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Small Red-eyed Damselfly


Erythromma viridulum (Charpentier, 1840)



Status in Britain and Ireland:

widespread in southern, eastern and central England- recent colonist

Local Status:





Overall body length 26-32mm
Hindwing length 16-20mm

Flight period:

July until mid September

Photograph © P.Taylor

Male Small Red-eyed Damselfly

The upper side of the body is black with metallic reflections from segments 2-8. The sides of segments 2-3 and 8 are blue with segments 9-10 completely blue. Segment 10 has a black ‘X’ at the tip. The thorax is black on top with either complete or partial antehumeral stripes. The thorax has blue sides with 2 black lines, the upper of which is a short spur. The eyes are red. The legs are pale with a some blue colouration on the femur. The wings are clear with yellowish brown pterostigma. When at rest the wings extend just beyond the join between segments 6 and 7.

Photograph © E. Neilsen

Female Small Red-eyed Damselfly

The upper side of the body is black with small patches of blue at the base and tip of the abdomen. The thorax is black on top with complete antehumeral stripes. These stripes and the sides of the thorax can be yellow, green or blue depending upon the age of the individual. The eyes are reddish brown.

Similar Species

Red-eyed Damselfly is present at a number of sites in Shropshire and is very similar. It is a far more robust insect and the blue areas on the abdomen are more restricted being confined to segments 1,9 and 10. Red-eyed Damselfly has no black ‘X’ mark at the end of the abdomen and when at rest the wings extend further down the abdomen than the start of segment 7. In addition the females have short incomplete antehumeral stripes, not complete stripes as seen in Small Red-eyed Damselfly.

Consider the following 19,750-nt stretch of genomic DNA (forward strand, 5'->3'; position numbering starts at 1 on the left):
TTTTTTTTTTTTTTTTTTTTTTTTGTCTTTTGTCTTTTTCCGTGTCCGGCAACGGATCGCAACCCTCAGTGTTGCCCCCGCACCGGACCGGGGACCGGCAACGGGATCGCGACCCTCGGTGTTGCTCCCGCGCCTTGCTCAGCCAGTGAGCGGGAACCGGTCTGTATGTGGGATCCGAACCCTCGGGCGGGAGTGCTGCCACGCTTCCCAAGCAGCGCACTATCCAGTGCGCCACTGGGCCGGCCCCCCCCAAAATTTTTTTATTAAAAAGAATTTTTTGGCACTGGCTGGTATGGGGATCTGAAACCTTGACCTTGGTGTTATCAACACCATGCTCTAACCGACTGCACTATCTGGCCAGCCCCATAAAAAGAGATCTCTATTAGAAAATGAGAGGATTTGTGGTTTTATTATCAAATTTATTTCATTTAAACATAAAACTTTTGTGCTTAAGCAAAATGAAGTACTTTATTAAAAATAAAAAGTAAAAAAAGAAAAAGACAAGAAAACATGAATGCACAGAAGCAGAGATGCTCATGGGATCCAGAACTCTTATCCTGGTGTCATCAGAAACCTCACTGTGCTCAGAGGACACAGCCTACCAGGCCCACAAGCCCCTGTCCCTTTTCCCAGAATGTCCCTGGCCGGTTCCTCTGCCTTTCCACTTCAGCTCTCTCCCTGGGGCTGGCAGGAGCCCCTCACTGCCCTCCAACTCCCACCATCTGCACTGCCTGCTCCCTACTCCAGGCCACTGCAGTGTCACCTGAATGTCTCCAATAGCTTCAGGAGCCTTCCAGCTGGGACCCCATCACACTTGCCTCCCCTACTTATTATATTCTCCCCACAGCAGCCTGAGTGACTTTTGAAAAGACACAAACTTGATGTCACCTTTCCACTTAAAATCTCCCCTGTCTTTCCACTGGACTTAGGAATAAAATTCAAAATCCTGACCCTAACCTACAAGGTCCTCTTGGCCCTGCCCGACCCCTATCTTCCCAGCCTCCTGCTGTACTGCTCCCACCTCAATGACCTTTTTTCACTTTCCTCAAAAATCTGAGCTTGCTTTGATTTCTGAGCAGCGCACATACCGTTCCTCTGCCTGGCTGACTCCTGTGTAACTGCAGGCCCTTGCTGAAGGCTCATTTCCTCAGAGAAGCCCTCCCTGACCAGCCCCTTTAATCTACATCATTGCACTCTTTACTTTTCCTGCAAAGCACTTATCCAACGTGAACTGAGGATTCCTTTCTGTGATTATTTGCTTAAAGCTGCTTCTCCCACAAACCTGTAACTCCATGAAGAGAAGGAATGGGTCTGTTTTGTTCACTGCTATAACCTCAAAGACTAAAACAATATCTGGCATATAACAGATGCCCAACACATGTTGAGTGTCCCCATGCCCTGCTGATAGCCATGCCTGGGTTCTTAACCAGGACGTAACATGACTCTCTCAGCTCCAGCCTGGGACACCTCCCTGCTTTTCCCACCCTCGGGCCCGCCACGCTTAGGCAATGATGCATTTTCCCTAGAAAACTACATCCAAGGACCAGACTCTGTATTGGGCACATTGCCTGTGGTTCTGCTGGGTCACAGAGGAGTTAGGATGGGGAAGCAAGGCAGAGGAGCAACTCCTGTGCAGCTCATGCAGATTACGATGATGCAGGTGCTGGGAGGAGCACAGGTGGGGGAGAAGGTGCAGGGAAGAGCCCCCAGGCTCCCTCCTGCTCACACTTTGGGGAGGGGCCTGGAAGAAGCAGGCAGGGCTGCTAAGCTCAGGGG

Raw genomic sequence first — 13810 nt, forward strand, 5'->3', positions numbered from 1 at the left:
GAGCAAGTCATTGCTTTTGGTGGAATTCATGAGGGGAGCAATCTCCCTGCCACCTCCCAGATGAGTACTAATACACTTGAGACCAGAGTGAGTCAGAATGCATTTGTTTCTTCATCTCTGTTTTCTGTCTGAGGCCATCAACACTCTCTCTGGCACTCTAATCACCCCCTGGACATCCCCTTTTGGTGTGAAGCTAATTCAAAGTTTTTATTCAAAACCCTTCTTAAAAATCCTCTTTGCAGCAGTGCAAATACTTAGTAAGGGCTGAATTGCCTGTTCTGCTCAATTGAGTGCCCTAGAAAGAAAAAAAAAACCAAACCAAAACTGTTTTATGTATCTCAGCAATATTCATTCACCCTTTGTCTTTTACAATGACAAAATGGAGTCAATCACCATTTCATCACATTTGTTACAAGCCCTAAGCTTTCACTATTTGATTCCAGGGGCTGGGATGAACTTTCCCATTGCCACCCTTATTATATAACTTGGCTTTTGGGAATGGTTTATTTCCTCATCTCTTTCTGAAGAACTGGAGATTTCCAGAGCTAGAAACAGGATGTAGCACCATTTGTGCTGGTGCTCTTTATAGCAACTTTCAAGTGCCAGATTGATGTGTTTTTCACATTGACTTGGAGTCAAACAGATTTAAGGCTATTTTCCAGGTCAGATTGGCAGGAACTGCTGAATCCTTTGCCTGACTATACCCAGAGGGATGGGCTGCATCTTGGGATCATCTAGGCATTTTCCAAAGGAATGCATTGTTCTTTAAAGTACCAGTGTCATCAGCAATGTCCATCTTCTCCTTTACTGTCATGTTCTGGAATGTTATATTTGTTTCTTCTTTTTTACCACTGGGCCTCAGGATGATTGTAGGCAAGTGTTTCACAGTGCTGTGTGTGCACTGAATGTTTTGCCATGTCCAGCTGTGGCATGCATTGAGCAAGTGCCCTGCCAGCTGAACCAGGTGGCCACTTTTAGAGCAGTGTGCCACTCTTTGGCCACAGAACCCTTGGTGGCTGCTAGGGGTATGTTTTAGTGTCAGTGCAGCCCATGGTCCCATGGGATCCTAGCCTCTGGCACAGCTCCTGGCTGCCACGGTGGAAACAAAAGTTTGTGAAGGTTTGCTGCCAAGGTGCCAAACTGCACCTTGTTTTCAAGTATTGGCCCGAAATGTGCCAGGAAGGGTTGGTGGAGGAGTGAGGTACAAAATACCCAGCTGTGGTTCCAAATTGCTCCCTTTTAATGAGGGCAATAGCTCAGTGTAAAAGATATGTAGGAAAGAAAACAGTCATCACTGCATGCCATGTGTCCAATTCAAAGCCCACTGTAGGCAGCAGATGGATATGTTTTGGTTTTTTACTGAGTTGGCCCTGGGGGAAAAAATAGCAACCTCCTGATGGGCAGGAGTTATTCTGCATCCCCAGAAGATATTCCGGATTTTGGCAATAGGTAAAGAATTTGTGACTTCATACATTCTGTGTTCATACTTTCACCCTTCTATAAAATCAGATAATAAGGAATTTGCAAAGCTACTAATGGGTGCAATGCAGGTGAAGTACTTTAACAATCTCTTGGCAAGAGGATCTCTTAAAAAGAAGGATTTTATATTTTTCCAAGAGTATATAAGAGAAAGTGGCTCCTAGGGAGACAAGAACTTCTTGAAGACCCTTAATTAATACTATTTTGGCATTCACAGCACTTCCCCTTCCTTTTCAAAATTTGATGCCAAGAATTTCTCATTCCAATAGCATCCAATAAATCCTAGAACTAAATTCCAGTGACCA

Males are often seen perched on floating vegetation with the end of the abdomen distinctively tilted upwards. Following copulation pairs oviposit in tandem into floating vegetation. Unlike the similar Red-eyed Damselfly, females rarely descend below the surface of the water to oviposit (Brooks & Cham, 2014).


Ponds, lakes and ditches that are well vegetated with floating pondweed such as hornwort.

Shropshire Distribution

In 1999 the first small red- eyed damselfly was recorded in the UK in Essex. It quickly became quite common in the southeast of England and over the years has slowly moved north and westwards with records from Worcestershire, Herfordshire and in 2015 in Cheshire. After much anticipation it was finally recorded in Shropshire at Stokesay Castle, Craven Arms on 24th July 2019. Further sightings were then made on 5th August 2019 at Dudmaston and at Green Pond near Albrighton on 13th August 2019. The following year this species was again recorded in good numbers breeding again on the Dudmaston estate and further records at Wellfield Fishing Pools near the Wyre  and an individual seen at Whixall Moss. More recently records have been made at Shropshire Hills Discovery Centre, Telford Town Park and Pasford Farm (SE of Telford).

Shropshire Distribution Map

Image © S. Rees Evans

Where to see in Shropshire

Only recorded so far at Stokesay Castle, Dudmaston, Green Pond near Albrighton and then Whixall Moss in 2020. As a new species to Shropshire it’s worth a good look at any pond, lake or ditch with floating vegetation, in particular Hornwort.

National Distribution

Additional Photographs

Copulating pair seen at Stokesay Castle. Photograph © B. Pugh

Male Small Red-eyed Damselfly resting on lily pad at Dudmaston- behaviour more typical of Red-eyed Damselfly! Photograph © M. Garbutt

Male resting on feather at Green Pond, Albrighton. Photograph © M. Richardson